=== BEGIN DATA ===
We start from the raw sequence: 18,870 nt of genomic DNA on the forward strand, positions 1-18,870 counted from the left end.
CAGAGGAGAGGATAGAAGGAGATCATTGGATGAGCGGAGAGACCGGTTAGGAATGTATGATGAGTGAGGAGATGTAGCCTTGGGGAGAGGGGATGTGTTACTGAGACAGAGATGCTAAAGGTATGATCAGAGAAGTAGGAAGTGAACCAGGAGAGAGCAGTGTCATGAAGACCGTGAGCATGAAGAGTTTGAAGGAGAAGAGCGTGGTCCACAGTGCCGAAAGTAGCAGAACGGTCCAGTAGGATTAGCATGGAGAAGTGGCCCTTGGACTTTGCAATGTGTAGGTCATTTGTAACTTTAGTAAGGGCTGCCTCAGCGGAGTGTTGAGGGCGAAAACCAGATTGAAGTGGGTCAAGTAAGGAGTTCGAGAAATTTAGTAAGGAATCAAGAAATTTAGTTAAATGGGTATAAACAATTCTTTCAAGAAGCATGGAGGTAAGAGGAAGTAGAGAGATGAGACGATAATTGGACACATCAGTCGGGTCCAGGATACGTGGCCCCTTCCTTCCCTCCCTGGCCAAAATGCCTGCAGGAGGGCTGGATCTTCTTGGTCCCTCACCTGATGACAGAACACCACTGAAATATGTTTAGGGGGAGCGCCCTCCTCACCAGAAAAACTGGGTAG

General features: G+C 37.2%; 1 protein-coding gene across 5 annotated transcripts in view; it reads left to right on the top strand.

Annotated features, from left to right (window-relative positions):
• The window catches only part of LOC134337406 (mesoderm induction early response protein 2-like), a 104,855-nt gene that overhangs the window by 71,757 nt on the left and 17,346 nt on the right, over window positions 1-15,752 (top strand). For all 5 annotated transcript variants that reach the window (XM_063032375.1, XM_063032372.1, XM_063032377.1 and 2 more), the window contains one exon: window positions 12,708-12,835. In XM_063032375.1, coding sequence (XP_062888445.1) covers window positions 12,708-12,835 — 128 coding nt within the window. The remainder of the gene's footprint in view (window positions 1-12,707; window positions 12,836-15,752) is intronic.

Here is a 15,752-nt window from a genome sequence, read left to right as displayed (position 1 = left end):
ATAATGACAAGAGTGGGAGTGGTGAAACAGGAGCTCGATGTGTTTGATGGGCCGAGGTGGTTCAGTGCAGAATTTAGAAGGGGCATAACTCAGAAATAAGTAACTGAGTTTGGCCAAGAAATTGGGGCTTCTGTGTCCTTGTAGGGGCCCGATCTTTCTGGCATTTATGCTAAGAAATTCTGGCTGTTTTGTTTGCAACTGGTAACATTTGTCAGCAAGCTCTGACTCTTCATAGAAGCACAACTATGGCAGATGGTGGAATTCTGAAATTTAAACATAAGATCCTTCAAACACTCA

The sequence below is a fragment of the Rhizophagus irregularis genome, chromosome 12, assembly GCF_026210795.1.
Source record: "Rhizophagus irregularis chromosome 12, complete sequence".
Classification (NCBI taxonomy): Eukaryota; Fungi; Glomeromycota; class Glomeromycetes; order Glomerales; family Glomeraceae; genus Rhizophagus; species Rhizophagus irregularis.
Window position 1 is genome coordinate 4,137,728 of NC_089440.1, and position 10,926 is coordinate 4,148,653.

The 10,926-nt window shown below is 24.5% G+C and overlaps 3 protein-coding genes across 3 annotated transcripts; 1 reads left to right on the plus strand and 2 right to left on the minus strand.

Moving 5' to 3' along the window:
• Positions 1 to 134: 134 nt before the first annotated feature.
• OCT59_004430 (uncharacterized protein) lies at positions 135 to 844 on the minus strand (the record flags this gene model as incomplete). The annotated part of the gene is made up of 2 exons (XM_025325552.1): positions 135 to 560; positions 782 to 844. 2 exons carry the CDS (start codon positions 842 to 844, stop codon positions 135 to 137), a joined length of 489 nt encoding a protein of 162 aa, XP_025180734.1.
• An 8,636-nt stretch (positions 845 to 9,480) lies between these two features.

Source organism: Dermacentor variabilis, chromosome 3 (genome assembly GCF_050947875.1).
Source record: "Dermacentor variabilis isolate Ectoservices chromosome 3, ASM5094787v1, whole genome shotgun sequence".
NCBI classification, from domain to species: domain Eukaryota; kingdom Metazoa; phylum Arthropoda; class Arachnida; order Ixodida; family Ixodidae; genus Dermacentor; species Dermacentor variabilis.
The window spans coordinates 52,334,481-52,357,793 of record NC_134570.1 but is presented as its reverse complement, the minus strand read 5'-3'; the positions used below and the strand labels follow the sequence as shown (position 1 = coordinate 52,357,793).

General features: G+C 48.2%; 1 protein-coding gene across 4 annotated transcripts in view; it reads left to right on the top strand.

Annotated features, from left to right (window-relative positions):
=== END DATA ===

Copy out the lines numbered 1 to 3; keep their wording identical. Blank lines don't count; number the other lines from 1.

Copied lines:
We start from the raw sequence: 18,870 nt of genomic DNA on the forward strand, positions 1-18,870 counted from the left end.
CAGAGGAGAGGATAGAAGGAGATCATTGGATGAGCGGAGAGACCGGTTAGGAATGTATGATGAGTGAGGAGATGTAGCCTTGGGGAGAGGGGATGTGTTACTGAGACAGAGATGCTAAAGGTATGATCAGAGAAGTAGGAAGTGAACCAGGAGAGAGCAGTGTCATGAAGACCGTGAGCATGAAGAGTTTGAAGGAGAAGAGCGTGGTCCACAGTGCCGAAAGTAGCAGAACGGTCCAGTAGGATTAGCATGGAGAAGTGGCCCTTGGACTTTGCAATGTGTAGGTCATTTGTAACTTTAGTAAGGGCTGCCTCAGCGGAGTGTTGAGGGCGAAAACCAGATTGAAGTGGGTCAAGTAAGGAGTTCGAGAAATTTAGTAAGGAATCAAGAAATTTAGTTAAATGGGTATAAACAATTCTTTCAAGAAGCATGGAGGTAAGAGGAAGTAGAGAGATGAGACGATAATTGGACACATCAGTCGGGTCCAGGATACGTGGCCCCTTCCTTCCCTCCCTGGCCAAAATGCCTGCAGGAGGGCTGGATCTTCTTGGTCCCTCACCTGATGACAGAACACCACTGAAATATGTTTAGGGGGAGCGCCCTCCTCACCAGAAAAACTGGGTAG

General features: G+C 37.2%; 1 protein-coding gene across 5 annotated transcripts in view; it reads left to right on the top strand.